An off flavor introduced by old hops. The compound, which arises as hops age and lose their bitter alpha acids, produces a flavor typified by flavors of cheese, sweat or must.

Earthy, haylike, musty nuances, common in spontaneously fermented beers such as saisons and lambics. An off flavor in other styles. Also called farmlike and horselike. Causes are bacterial infection. Cause Brettanomyces and bacterial infection.

Lactic Acid
Sour milk aromas and flavors. Bacterial infection. Sometimes wanted.

These flavors are often described as mediciney, Band-Aid™ like, or can be spicy like cloves. The cause are various phenols which are initially produced by the yeast. Chlorophenols result from the reaction of chlorine-based sanitizers (bleach) with phenol compounds and have very low taste thresholds. Rinsing with boiled water after sanitizing is the best way to prevent these flavors.

A compound causing a sulfuric, skunky aroma, typically due to a reaction between hops’ alpha acids and sulfur compounds in the presence of sunlight or electric light. Clear, green and blue bottles are most at risk for developing 3-methyl-2-butene-thiol.   Also see Skunky.

Metallic flavors are usually caused by unprotected metals dissolving into the wort but can also be caused by the hydrolysis of lipids in poorly stored malts. Iron and aluminum can cause metallic flavors leaching into the wort during the boil. The small amount could be considered to be nutritional if it weren’t for the bad taste. Nicks and cracks ceramic coated steel pots are a common cause as are high iron levels in well water. Stainless steel pots will not contribute any metallic flavors. Aluminum pots usually won’t cause metallic flavors unless the brewing water is alkaline with a pH level greater than 9. Shiny new aluminum pots will sometimes turn black when boiling water due to chlorine and carbonates in the water.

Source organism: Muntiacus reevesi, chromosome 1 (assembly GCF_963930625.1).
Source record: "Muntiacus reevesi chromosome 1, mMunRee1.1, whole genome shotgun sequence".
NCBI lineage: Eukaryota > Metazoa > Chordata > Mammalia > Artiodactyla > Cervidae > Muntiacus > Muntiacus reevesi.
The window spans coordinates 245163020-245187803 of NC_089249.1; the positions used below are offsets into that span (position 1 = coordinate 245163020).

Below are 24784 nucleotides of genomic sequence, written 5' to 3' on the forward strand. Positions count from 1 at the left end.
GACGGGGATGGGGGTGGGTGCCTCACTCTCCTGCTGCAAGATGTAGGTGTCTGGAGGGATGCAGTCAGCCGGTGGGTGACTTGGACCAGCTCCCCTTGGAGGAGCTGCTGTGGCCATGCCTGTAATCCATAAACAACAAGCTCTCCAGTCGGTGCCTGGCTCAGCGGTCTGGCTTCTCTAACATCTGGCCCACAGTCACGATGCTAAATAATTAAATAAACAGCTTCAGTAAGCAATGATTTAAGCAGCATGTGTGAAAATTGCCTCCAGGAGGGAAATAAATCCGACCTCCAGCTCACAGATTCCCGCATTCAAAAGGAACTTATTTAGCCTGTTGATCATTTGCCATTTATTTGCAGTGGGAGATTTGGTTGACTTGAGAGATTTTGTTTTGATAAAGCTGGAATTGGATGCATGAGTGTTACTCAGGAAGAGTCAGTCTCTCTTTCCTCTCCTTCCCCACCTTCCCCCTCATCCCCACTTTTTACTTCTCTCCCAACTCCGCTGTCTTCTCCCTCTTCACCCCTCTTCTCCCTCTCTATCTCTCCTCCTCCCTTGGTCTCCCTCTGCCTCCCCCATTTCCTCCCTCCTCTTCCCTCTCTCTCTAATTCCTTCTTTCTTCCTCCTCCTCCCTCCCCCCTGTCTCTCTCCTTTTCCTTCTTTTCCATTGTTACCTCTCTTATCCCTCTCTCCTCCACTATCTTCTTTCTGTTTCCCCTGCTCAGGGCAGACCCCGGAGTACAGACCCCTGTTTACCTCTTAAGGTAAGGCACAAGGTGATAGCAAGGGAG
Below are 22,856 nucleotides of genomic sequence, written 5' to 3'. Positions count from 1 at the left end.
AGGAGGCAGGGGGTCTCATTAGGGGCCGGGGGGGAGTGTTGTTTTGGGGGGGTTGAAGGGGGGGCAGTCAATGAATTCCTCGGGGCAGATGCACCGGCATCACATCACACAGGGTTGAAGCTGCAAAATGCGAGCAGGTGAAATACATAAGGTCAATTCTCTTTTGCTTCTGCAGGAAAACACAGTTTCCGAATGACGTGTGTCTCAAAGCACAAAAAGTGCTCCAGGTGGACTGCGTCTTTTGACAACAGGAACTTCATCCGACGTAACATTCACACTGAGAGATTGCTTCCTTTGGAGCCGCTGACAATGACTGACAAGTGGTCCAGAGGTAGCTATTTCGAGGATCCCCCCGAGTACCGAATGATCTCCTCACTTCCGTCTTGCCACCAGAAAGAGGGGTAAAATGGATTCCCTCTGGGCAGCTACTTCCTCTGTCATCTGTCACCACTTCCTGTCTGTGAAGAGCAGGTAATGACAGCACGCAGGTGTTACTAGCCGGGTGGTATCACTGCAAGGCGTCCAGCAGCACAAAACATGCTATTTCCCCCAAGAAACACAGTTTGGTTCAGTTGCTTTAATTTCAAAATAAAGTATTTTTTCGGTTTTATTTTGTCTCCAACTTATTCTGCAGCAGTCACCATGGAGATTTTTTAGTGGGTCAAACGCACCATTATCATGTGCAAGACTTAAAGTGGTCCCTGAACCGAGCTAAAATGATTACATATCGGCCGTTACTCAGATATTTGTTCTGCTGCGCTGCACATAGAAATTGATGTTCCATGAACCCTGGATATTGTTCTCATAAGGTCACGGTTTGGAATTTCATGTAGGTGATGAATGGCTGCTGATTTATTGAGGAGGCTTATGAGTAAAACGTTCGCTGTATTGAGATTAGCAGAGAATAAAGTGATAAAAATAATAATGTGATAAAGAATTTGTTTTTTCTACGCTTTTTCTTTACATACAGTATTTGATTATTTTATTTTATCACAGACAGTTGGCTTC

The protective (grayish) oxides of aluminum can be enhanced by heating the clean pot in a dry oven at 250°F for about 6 hours.

Molds are quickly recognized by their smell and taste. Black bread molds and mildew can grow in both wort and beer. Contamination is likely if the wort or beer is exposed to musty or damp areas during fermentation. If the infection is caught early enough, it can often be removed by skimming or cleaning of the surface before it significantly contaminates the batch. Chances are though that the spores have contaminated the batch and it could crop up again.